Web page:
Ancestry UK

Dundalk, Co. Louth

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Dundalk Poor Law Union was formally declared on the 18th June 1839 and covered an area of 163 square miles. Its operation was overseen by an elected Board of Guardians, 30 in number, representing its 19 electoral divisions as listed below (figures in brackets indicate numbers of Guardians if more than one):

Co. Louth: Ballymascanlan (2), Barronstown, Carlingford (3), Casterling, Castletown, Upper Creggan, Darver, Dromiskin, Drummullagh, Dundalk (7), Foughart, Haggardstown, Jenkinstown, Killany (2), Louth (2), Rathcorr, Ravensdale.
Co. Armagh: Lower Creggan.
Co. Monaghan: Inniskeen.

The Board also included 10 ex-officio Guardians, making a total of 40. The Guardians met each week on Monday at 11am.

The population falling within the Union at the 1831 census had been 63,911 with Divisions ranging in size from Ravensdale (population 1,654) to Dundalk itself (13,288).

The new Dundalk Union workhouse was erected on an eight-acre site on Ardee Road, a mile to the south-west of Dundalk. Designed by the Poor Law Commissioners' architect George Wilkinson, the building was based on one of his standard designs to accommodate 800 inmates. Its construction cost £5,690 plus £1,387 for fittings etc. The site location and layout are shown on the 1911 map below.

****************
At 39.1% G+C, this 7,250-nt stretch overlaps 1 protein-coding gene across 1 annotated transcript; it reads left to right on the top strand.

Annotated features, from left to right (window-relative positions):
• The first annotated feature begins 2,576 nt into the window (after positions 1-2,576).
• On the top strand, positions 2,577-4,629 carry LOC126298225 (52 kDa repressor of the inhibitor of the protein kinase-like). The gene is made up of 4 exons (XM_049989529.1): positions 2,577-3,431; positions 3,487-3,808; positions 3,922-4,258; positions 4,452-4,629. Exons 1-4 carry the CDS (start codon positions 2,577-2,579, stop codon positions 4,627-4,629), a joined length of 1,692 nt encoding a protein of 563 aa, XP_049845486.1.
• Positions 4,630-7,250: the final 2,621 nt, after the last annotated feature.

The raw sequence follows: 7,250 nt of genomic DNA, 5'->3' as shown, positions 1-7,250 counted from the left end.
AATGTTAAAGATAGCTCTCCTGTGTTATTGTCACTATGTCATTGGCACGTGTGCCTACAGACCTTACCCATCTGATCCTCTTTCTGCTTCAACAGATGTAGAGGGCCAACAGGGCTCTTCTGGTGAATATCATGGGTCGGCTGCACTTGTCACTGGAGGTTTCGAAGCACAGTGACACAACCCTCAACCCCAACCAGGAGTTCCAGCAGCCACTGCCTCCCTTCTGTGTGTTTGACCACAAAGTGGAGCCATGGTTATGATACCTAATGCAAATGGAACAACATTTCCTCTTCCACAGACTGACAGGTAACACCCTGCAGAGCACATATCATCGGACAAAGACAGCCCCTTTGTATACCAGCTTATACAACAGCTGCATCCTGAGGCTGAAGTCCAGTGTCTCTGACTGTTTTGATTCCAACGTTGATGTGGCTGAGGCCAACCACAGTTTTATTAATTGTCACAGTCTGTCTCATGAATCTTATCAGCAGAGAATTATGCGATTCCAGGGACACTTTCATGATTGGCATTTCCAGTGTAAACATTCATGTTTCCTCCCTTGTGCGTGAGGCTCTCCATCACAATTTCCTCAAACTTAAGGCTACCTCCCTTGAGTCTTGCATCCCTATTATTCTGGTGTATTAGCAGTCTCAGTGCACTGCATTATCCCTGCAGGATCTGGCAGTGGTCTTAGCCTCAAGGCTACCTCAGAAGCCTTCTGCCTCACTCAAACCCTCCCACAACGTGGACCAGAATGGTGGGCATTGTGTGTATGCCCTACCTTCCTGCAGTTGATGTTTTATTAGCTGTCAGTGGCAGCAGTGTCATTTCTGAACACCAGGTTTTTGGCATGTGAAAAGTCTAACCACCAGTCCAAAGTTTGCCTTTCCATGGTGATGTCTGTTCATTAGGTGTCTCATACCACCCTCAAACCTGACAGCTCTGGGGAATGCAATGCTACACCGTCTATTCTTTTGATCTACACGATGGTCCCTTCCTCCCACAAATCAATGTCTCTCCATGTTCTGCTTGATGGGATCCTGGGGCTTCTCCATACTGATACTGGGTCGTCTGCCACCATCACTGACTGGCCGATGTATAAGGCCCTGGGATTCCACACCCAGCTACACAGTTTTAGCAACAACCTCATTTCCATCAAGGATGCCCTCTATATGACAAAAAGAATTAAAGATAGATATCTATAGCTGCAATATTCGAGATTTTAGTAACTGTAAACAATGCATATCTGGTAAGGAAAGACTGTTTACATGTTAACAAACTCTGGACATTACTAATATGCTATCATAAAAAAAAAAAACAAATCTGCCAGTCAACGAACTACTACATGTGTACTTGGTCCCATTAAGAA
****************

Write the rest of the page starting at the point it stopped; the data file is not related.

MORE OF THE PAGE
Dundalk workhouse site, 1911.

The workhouse was declared fit for the reception of paupers on 1st March, 1842, and received its first admissions on 14th March.

During the famine in the mid 1840s, a 48-bed fever hospital was erected in an elevated position at the south-east of the main building. School rooms were converted into day rooms and sleeping galleries were erected to accommodate an extra 120 inmates.

The surviving remains of main workhouse building were finally demolished in 1987 although traces of brickwork can be found amongst the now grass-covered site.

Dundalk former workhouse site from the south-east, 2002
© Peter Higginbotham.

The fever hospital which dates from around 1847 survives.

Dundalk former fever hospital from the north, 2002
© Peter Higginbotham.

A porter's lodge of unknown date still stands at the northern entrance to the site.

Dundalk entrance lodge from the north-east, 2002
© Peter Higginbotham.

After the creation of the Irish Free State in 1921, Boards of Guardians were abolished and workhouse premises redesignated for other purposes. The Dundalk site was initially redesignated as a District hospital, but with some wards allocated to welfare cases that would normally be housed in a dedicated County Home establishment. In around 1934, whole site became the Dundalk County Home, later known as St Oliver Plunkett's geriatric hospital.

The main workhouse buildings were demolished in 1987. The site is now occupied by St John of God Hilltop Services.



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  • The Workhouses of Ireland by John O'Connor (Anvil Books, 1995)


  • None.

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